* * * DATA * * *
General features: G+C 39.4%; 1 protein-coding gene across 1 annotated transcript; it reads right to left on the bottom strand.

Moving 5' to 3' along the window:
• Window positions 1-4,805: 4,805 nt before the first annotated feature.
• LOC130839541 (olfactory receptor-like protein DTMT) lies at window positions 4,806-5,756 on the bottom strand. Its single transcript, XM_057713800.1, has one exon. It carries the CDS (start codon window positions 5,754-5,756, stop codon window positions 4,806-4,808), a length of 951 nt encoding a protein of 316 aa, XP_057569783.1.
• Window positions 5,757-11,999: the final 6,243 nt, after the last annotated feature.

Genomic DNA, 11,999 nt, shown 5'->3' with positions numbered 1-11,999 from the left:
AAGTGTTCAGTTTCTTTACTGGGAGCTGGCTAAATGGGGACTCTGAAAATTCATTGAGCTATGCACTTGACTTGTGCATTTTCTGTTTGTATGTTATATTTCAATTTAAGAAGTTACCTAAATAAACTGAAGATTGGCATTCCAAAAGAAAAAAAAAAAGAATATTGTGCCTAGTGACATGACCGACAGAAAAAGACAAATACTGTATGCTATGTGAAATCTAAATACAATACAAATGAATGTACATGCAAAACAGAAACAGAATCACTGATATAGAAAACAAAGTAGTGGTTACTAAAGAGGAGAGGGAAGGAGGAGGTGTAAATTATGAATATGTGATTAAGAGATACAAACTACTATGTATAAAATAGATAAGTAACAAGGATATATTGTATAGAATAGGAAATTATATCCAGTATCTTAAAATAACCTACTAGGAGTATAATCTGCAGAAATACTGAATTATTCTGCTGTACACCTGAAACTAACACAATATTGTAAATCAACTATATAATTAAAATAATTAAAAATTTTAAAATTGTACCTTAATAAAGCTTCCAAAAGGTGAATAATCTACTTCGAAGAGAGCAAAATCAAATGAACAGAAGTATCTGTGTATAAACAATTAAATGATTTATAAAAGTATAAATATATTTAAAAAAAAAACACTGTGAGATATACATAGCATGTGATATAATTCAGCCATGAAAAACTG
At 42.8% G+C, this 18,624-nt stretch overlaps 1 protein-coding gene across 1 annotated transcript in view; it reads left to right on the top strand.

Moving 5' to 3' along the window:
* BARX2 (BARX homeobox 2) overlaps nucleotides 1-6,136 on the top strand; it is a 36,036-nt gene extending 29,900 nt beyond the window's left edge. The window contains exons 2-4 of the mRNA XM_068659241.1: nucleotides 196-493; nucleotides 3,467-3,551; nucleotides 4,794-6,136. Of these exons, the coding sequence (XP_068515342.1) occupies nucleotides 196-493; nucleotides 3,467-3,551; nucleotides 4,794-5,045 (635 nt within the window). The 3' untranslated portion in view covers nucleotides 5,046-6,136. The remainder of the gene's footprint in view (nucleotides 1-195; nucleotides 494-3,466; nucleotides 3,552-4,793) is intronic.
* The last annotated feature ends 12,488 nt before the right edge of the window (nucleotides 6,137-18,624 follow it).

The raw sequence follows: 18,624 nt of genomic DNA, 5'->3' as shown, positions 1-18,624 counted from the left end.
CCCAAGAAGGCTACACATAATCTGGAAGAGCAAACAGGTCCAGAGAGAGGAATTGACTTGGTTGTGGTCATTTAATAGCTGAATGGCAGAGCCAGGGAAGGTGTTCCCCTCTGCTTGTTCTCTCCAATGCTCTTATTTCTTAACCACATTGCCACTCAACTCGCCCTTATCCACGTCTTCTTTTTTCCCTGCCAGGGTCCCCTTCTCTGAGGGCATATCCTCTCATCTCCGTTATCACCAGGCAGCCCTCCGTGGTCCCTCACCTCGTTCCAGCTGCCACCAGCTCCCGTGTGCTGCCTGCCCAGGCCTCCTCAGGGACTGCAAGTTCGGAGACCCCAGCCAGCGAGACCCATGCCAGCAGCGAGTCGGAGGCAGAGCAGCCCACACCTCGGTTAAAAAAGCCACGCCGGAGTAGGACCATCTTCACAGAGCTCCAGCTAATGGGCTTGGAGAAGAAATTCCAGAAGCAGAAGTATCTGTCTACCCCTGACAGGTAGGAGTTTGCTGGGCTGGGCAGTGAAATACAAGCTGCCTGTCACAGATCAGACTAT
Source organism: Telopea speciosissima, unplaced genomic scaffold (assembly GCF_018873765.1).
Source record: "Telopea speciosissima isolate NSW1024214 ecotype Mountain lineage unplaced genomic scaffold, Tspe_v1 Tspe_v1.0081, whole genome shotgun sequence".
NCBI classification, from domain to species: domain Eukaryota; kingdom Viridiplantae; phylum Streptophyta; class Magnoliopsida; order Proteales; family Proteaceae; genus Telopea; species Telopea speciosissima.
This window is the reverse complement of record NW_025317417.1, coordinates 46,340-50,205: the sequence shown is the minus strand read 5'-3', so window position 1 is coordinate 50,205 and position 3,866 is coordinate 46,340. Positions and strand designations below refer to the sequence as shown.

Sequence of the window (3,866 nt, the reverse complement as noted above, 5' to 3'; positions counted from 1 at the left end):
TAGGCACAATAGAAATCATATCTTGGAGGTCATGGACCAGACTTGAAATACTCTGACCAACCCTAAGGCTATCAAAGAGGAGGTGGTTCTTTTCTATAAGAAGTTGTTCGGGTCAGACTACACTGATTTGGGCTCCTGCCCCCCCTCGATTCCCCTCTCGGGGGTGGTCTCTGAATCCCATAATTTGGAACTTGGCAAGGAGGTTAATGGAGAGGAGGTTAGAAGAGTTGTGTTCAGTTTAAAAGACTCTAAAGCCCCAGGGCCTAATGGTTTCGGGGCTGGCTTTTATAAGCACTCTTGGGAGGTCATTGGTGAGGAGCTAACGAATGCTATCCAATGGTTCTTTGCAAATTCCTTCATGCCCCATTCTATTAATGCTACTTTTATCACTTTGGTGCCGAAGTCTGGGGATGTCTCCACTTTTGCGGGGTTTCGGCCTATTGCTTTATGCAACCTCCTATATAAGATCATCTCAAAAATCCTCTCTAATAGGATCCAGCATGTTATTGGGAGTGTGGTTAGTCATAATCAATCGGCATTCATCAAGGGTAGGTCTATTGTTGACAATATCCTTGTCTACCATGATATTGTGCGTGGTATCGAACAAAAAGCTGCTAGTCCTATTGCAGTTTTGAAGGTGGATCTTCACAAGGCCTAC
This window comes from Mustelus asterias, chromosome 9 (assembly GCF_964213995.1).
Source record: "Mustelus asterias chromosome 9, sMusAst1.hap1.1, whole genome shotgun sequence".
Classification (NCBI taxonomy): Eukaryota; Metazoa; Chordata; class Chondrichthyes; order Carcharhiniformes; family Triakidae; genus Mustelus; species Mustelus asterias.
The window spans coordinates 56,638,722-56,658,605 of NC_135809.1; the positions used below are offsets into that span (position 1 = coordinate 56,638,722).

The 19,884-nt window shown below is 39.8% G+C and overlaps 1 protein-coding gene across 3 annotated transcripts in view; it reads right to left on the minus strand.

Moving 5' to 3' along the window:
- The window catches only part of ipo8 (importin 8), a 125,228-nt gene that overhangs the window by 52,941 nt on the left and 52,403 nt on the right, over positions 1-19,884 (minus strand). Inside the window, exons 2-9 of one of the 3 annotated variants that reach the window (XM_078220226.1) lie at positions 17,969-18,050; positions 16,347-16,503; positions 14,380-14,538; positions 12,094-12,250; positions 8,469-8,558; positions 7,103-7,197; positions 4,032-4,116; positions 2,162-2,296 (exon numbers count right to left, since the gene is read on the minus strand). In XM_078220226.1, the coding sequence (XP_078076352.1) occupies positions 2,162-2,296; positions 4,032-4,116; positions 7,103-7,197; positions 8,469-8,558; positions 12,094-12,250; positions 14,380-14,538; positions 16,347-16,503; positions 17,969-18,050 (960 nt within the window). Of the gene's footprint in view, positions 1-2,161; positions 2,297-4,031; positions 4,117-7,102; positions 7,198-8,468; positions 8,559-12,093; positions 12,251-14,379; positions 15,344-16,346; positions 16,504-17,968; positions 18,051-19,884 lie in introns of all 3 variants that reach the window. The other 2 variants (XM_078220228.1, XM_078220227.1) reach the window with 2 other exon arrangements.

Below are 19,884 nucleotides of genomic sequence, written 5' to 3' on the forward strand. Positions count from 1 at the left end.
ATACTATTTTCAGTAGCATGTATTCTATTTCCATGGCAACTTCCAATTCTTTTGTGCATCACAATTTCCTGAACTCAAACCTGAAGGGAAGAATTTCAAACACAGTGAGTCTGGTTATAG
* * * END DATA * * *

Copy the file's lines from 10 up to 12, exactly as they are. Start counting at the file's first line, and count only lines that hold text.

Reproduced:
* BARX2 (BARX homeobox 2) overlaps nucleotides 1-6,136 on the top strand; it is a 36,036-nt gene extending 29,900 nt beyond the window's left edge. The window contains exons 2-4 of the mRNA XM_068659241.1: nucleotides 196-493; nucleotides 3,467-3,551; nucleotides 4,794-6,136. Of these exons, the coding sequence (XP_068515342.1) occupies nucleotides 196-493; nucleotides 3,467-3,551; nucleotides 4,794-5,045 (635 nt within the window). The 3' untranslated portion in view covers nucleotides 5,046-6,136. The remainder of the gene's footprint in view (nucleotides 1-195; nucleotides 494-3,466; nucleotides 3,552-4,793) is intronic.
* The last annotated feature ends 12,488 nt before the right edge of the window (nucleotides 6,137-18,624 follow it).

The raw sequence follows: 18,624 nt of genomic DNA, 5'->3' as shown, positions 1-18,624 counted from the left end.